Light for our path: Lying about Santa and other mythical figures

“Why do Christian parents lie to their children about Santa Claus and other mythical figures?” 

James F. Pope

fear your question is going to drive people into two camps: some who agree with you and others who do not appreciate your characterization of them. aim to address both groups.  

Fact behind fiction 

Make-believe characters and fictional personages are commonplace in children’s literature. “Once upon a time” often leads to imaginary people like Jack of beanstalk fame, Cinderella, and Little Red Riding Hood. The Christmas season has would-be characters like the Grinch; Frosty the Snowman; Rudolph the Red-Nosed Reindeer; and, of course, Santa Claus. 

While the chubby man in the red suit is fictional, there is some factual basis for “Jolly Old Saint Nicholas.” Some three hundred years after Jesus’ birth, a baby by the name of Nicholas was born in present-day Turkey. Nicholas grew to become a monk and then a bishop in the Eastern Church. Stories developed about the red-robed bishop who protected children and gave gifts to the poorest of them. After he died on Dec. 6, A.D. 343, people began honoring Nicholas on the anniversary of his death with gift giving.  

It appears we can credit Dutch immigrants to the United States for bringing traditions of Sint Nikolaas or Sinterklaas with them. Over time in our country, Sinterklaas morphed into Santa Claus, and the day associated with him changed from Dec. 6 to Dec. 24/25.  

So, while the fellow from the North Pole is make-believe, the man from Turkey is real. Children need to learn the difference. So do Christian parents. 

The gift above all gifts 

Where does this leave us with your question? Ideally, Christian parents are teaching their children: “Every good and perfect gift is from above, coming down from the Father of the heavenly lights, who does not change like shifting shadows” (James 1:17). Whether it is Christmas, a birthday, or any day gifts are given, Christian parents want to teach their children that God is behind every “good and perfect gift.” Ideally, at Christmas, Christian parents are teaching their children to give thanks to God for his “indescribable gift” (2 Corinthians 9:15)—his gift of a Savior in Bethlehem.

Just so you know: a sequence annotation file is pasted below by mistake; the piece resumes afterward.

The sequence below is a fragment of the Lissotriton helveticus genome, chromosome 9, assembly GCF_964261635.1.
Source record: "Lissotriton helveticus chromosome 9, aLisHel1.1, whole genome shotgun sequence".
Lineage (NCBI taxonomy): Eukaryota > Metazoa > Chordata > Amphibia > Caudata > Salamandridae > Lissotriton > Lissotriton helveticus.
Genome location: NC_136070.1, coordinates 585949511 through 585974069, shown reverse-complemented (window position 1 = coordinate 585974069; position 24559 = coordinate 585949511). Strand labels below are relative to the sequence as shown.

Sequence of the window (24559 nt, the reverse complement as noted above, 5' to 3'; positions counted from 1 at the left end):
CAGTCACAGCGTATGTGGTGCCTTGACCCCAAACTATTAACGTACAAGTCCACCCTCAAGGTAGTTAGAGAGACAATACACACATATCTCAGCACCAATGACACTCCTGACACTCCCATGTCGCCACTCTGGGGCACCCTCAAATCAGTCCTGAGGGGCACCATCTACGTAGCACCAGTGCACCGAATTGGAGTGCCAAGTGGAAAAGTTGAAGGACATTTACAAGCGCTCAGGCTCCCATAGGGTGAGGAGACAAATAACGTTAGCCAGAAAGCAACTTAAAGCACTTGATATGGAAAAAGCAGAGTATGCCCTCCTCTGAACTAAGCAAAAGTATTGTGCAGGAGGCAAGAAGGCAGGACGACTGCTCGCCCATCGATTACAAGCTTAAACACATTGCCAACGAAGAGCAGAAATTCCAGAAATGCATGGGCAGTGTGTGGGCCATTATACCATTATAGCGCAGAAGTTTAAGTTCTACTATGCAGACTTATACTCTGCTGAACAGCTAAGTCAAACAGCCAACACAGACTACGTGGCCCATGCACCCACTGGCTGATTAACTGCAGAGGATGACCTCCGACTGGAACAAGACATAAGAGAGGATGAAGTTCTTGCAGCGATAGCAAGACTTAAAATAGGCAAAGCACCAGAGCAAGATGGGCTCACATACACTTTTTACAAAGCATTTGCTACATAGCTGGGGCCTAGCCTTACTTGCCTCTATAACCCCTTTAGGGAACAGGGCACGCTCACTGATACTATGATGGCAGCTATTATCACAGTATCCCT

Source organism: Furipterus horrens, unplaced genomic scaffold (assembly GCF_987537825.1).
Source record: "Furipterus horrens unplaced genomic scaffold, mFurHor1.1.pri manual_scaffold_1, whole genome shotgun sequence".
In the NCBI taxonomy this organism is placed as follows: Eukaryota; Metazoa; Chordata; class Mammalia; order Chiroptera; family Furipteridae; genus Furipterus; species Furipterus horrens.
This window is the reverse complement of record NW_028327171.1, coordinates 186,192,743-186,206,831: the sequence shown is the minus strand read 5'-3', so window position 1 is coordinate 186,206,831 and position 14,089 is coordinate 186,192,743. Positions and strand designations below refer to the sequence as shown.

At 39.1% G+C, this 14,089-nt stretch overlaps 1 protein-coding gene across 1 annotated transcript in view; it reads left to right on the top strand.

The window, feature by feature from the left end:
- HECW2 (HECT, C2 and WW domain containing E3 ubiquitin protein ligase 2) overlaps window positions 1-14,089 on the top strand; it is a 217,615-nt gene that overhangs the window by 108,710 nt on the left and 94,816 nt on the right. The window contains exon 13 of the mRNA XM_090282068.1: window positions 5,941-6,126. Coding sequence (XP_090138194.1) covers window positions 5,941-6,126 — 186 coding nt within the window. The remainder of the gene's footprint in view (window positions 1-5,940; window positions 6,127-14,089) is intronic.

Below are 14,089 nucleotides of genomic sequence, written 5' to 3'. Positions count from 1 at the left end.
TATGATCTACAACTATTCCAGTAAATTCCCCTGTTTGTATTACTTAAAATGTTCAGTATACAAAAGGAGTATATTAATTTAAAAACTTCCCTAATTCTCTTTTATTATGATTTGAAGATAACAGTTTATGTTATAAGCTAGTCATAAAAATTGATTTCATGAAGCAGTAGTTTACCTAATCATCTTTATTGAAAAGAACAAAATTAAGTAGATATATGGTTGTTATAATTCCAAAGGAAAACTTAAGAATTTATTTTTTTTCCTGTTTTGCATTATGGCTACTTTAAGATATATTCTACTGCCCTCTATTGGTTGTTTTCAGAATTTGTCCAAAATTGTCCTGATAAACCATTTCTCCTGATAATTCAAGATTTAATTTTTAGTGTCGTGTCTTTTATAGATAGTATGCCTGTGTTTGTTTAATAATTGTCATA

I think you would agree with me that, with or without Santa Claus in the picture, Christian parents can easily distract their children from the real meaning of Christmas. They can lead their children to think that Christmas is all about presents under a tree instead of God’s gift in a manger. 

Christian parents who teach their children biblical truths and engage in Christmas cultural practices can open themselves up for criticism. I, for one, do not want to judge their motives or characterize them as liars. I do not know how they handle other make-believe characters and fictional personages that fill children’s literature. I do not know what kind of playful interactions they have with their children.   

A suggestion that might retain a cultural practice and remove distractions from the Christmas celebration is to move the traditions associated with St. Nicholas back to his day on the calendar: Dec. 6. If we separated our gift giving from Christmas, there could be less interference with the celebration of God’s “indescribable gift” of grace. 

But that’s unlikely. Instead Christian parents will need to keep pointing their children to the Gift above all gifts in December and throughout the year. 


Contributing editor James Pope, professor at Martin Luther College, New Ulm, Minnesota, is a member at St. John, New Ulm.


James Pope also answers questions online at wels.net/questions. Submit your questions there or to fic@wels.net.


 

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Author: James F. Pope
Volume 104, Number 12
Issue: December 2017

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